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Forcan Ridge - a perfect winter's day
by clivegrif » Sun Dec 25, 2011 12:21 pm
Route description: The Saddle, Forcan Ridge and Sgurr na Sgine
Munros included on this walk: The Saddle
Date walked: 25/02/2005
Time taken: 6 hours
Distance: 10 km
Ascent: 1095m7 people think this report is great. Register or Login free to be able to rate and comment on reports (as well as access 1:25000 mapping).
We set off from Fort William before dawn to make sure we had maximum daylight available to us, traveling down the Glen Shiel Expressway at first light with snow covered peaks on all sides. This was going to be a GOOD day!
The route up the Forcan Ridge starts at the layby just beyond the obvious bridge at the foot of the mountain. A well maintained stalker’s path winds up the face of the outlier Meallan Odhar, arriving at the obvious col between that top and Bod an Fhithich to the north. Turning south, the route skirts below the top of Meallan Odhar to reach the abrupt start of the Forcan Ridge itself. Now the fun begins.
Sgurr nan Forcan reared up ahead of us, with its head still in the early morning cloud, a mixture of black rock and white snow. Crampons on, axes at the ready, up we go on the first steep rocky scramble.
The ridge narrowed straight away, with slabby drops to either side. The snow conditions were excellent with plenty of bite, and above the sky was starting to clear.
Approaching the summit of Sgurr nan Forcan, the ridge narrowed to a fine arête little more than a yard wide. Steady now, it’s a long way down! The views along Glen Shiel were opening up and the sun was starting to shine, what a place this is!
The final climb to Sgurr nan Forcan requires care under these conditions, there is an icy slab to overcome and you really would not want to slide off it.
The view from the top along the rest of the sharp ridge across to the Saddle was breathtaking. A few yards further on came a little problem. There is a sharp 20 metre drop down from Sgurr nan Forcan to the rest of the ridge, described as a Grade 2 scramble in summer conditions, but covered in ice it becomes more interesting. However, be brave and tackle it head on, it is achievable.
Soon afterwards comes the really sharp secton of the ridge, we crossed holding onto the very top of the slab with an awesome drop the other side. The snow gave plenty of grip on the next steep rise, and onto a slight drop before crossing a wider ridge to the final steep climb leading towards the Saddle. This section appeared daunting, but was made easier by keeping to the right of the crags, using the snow to provide solid footholds.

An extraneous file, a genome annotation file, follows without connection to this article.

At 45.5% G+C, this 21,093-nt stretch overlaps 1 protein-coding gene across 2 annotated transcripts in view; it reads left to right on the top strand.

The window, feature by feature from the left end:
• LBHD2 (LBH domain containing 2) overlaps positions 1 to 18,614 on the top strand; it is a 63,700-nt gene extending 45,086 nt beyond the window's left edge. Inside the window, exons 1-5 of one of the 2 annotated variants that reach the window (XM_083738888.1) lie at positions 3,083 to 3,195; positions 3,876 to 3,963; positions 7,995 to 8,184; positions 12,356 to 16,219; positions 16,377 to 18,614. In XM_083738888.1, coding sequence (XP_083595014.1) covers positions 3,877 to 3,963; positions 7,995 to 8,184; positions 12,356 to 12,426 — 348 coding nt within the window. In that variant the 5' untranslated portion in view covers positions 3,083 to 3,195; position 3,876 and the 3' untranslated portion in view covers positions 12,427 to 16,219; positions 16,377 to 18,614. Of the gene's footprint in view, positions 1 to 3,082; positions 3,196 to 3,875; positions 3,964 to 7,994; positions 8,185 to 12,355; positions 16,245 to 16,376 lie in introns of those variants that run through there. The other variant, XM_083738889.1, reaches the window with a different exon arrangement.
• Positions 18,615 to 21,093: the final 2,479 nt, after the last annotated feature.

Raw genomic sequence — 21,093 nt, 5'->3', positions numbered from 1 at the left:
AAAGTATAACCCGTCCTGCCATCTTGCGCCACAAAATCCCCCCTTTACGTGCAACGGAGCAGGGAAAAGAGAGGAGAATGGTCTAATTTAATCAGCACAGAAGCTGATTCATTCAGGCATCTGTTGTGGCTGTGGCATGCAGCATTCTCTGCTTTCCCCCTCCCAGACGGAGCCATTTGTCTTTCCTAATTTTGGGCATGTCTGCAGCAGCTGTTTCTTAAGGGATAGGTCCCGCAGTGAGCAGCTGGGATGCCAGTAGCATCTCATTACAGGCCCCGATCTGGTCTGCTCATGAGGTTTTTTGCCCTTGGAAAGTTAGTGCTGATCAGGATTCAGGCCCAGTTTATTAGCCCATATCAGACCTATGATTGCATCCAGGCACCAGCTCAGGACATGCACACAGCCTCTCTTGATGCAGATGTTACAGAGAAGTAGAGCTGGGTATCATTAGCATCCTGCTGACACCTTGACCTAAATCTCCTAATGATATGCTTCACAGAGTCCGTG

A final stroll along the summit ridge led to the cylindrical trig point, and what a brilliant view! The sun was shining, no wind, but very cold – just perfect.
The way down was by the shallow snow filled bowl that led to the col with Sgurr na Sgine, and from there a path follows a wall to meet the approach route below the start of the Forcan Ridge. We reached our start point in the last fading light, a fabulous day.
by Malckyb » Sun Dec 25, 2011 2:09 pm
by Torridon_snails » Sun Dec 25, 2011 5:35 pm
Clare and Daniel.
by Graeme D » Mon Dec 26, 2011 12:13 am
by malky_c » Mon Dec 26, 2011 7:19 pm
That date rang a bell in my head actually. My diary tells me that I'd spent the next day in Fisherfield with a couple of friends, having walked into Shenavall on the 25th. We had the whole of Beinn a'Chlaidheimh and Sgurr Ban to ourselves in very similar conditions. I'd also wanted to do Mullach Coire Mhic Fhearchair, but we started too late.
by Bod » Mon Dec 26, 2011 9:36 pm
by clivegrif » Mon Dec 26, 2011 9:40 pm
And just for Malky, here's one of Shenavall we took in May that year the day before we climbed Beinn a'Chlaidheimh, Sgurr Ban and Mullach Coire Mhic Fhearchair! Hope it brings back a memory or two.